Classroom Interactions: from post-grad to middle school

My career changed direction a bit in the last year. I went from training post-grad English teachers in Korea to teaching middle school in Vietnam. Having little experience in the middle school classroom, I worried that the methodology I had spent eight years with would leave me useless in a class full of 12 and 13 year-olds.

Fortunately, I found that the methodology, which formed the foundation of my development as a teacher and the program I spent eight years in, required little modification to be effective in the middle school setting.

Here is a clip of me introducing a literature circle assignment to an 8th grade class. I’ve annotated the clip to show the thought processes related to classroom interaction that go on while I’m teaching. I welcome all feedback, both positive and negative.

Academic Reading Circles: Initial reactions

In my last post (click here), I outlined the academic reading circle assignment that I had planned for this semester. The academic reading circles took the place of focus questions (read and answer questions at home) and the hope was that students would interact with the material and each other, prior to class, more than they have before. If the ARC is successful, students will get more out of each class because they are primed for the new content. In this post, I’ll share some examples of the ARC working and failing, along with the changes I will make for next semester.

There are several things that I overlooked at the start. First, I had planned for students to use the blog as a place to share the specific information related to their role and discuss the content. I had imagined ongoing discussions that were so riveting they spilled into class. What I am finding, though, is that many students treat the ARC like a focus question, simply doing their part and signing off. As you can see in the picture below, participation varies – some classes tend to look around and read more, while others get in, write, then get out.

blog dashboard

Next semester, I will make sure to give detailed instructions related to the direction of, and type of interaction that happens on the blog. Here is an example of what the discussion leader posts:

blog discussion leader post


As you can see here, the discussion leader does a good job of presenting a discussion question to the group, and it’s not outrageous to thin that a nice discussion would follow. Unfortunately, it doesn’t happen very often. Below is an example of some interaction on the blog.


blog interaction 1This type of interaction is fairly common. Students compliment each other on their posts, or share something that was making the post difficult. While it’s nice to see, this kind of interaction doesn’t get the most out of the blog. In addition complimenting and asking for help, I would like to see interaction that promotes a deeper understanding of content. In the next picture, the students begin to develop an idea together. This is the kind of interaction that really gets the most out of the ARC and blogging.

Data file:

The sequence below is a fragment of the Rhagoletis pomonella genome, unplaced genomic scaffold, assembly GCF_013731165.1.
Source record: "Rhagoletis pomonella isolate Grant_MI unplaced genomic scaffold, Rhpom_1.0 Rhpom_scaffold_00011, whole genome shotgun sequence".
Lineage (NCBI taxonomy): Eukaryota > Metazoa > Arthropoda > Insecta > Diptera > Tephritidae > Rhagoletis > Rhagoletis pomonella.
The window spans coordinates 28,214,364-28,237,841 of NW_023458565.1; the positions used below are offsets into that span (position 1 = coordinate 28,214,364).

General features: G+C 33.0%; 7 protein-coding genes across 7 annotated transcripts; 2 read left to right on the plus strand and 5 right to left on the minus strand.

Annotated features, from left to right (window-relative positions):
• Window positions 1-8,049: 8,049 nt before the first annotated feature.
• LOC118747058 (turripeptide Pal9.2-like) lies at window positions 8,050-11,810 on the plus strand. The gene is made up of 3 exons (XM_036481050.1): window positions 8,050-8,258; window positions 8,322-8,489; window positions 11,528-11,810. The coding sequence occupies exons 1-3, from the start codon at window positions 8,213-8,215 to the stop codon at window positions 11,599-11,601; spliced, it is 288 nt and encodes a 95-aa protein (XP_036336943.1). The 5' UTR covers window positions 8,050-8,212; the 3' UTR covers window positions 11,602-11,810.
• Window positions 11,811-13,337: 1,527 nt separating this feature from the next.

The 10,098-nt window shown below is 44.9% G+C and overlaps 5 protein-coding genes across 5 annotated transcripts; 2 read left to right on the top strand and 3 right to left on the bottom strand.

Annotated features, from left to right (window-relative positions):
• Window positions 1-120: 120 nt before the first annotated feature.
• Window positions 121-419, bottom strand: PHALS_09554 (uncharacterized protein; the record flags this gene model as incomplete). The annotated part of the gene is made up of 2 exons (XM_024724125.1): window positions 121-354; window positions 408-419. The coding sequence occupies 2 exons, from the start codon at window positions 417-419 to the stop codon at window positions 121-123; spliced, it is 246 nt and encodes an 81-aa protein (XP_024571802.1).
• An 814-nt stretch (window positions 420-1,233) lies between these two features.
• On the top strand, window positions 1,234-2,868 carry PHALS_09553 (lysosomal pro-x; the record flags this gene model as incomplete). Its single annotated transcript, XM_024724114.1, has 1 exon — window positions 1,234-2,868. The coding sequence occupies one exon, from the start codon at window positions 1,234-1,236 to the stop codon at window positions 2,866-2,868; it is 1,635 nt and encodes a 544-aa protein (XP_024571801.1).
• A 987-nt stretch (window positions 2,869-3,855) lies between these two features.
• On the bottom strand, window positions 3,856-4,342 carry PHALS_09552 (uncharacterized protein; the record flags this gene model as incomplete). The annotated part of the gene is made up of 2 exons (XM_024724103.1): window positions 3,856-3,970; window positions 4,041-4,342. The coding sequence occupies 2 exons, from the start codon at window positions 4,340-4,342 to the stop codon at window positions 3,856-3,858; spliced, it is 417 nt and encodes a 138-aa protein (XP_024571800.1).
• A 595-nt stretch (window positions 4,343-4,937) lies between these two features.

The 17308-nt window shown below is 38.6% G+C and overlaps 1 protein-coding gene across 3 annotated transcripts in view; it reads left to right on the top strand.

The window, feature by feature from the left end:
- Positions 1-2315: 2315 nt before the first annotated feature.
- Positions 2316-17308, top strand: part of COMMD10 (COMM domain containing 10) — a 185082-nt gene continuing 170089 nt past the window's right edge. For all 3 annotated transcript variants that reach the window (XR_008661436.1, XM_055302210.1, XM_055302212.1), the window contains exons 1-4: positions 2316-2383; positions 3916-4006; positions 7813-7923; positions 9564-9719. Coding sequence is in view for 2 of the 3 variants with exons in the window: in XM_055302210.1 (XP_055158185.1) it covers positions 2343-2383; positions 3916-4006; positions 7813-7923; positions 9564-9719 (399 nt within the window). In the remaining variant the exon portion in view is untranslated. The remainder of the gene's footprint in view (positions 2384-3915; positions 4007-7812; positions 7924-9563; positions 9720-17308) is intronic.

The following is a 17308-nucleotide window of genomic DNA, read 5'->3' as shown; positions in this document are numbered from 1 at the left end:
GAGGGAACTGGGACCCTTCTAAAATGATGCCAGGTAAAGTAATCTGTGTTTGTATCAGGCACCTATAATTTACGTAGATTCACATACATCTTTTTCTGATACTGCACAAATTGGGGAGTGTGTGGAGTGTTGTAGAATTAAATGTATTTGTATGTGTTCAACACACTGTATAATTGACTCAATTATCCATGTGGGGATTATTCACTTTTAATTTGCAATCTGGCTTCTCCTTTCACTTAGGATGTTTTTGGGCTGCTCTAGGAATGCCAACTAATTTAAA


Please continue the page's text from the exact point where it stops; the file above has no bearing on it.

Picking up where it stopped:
blog development


To deal with this problem I plan to give one more responsibility to the discussion leader. As it is now, the only responsibility for the discussion leader is to:

  • Create the blog post.
  • Create 3 comprehension questions about information in the reading.
  • Create 1 discussion question about something you are curious about in the reading or something you do not clearly understand.
  • Keep track of the time during the discussion so everyone gets a turn.
  • Remind members that they should not read exactly from the textbook.
  • Ensure that no one person dominates the discussion and everyone speaks.

Since the discussions are not happening at the beginning of class, the discussion leader will also lead the group’s self-assessment. After the discussion leader posts their questions, they will respond to the discussion question answers posted by their group members AND keep track of who writes what. The discussion leader will keep track of how many times each member of their group interacted, and what they said. For example, the categories might be something like this:

Group Member Comp. Response Disc. Response Role Response Question Compliment
A 1 2 1 2 2
B 1 2 1 1 1
C 1 2 1 0 0
D 1 2 1 1 1

So, instead of leading the discussion at the beginning of class, the discussion leader has more responsibilities related to what happens online. Now, at the beginning of each class, the discussion leader has each member sign the form (the above table), confirming that their contribution to the blog is correct, and then hands it in to the teacher, who can use it for assessment. Hopefully, signing a form that is handed to the teacher provides just the right amount of push from the top to promote more online interaction.

Feedback and responses from the student survey will be up in my next post.

Thanks for reading!


Lit. Circle Crash Course Results and Feedback

In this post I will share the results of a survey I conducted to see how students feel about the literature circle readings and assignments that they’ve worked on over the past 8 weeks. If it’s your first time here, you can read about my initial experiences planning the assignments here and here. A quick google search yielded several useful results that I used to create this survey. Of the 14 students in the class, only 10 of them responded. Though the group is small, the overwhelmingly positive feedback has cemented literature circles as a feature of all my future reading/writing classes – and it may just spill into my TESOL courses. Here are the results from the likert-scale questions:

How much of the book did you honestly read? 

The literature discussion on Wednesdays helped me understand the book better (1-totally agree, 4-totally disagree).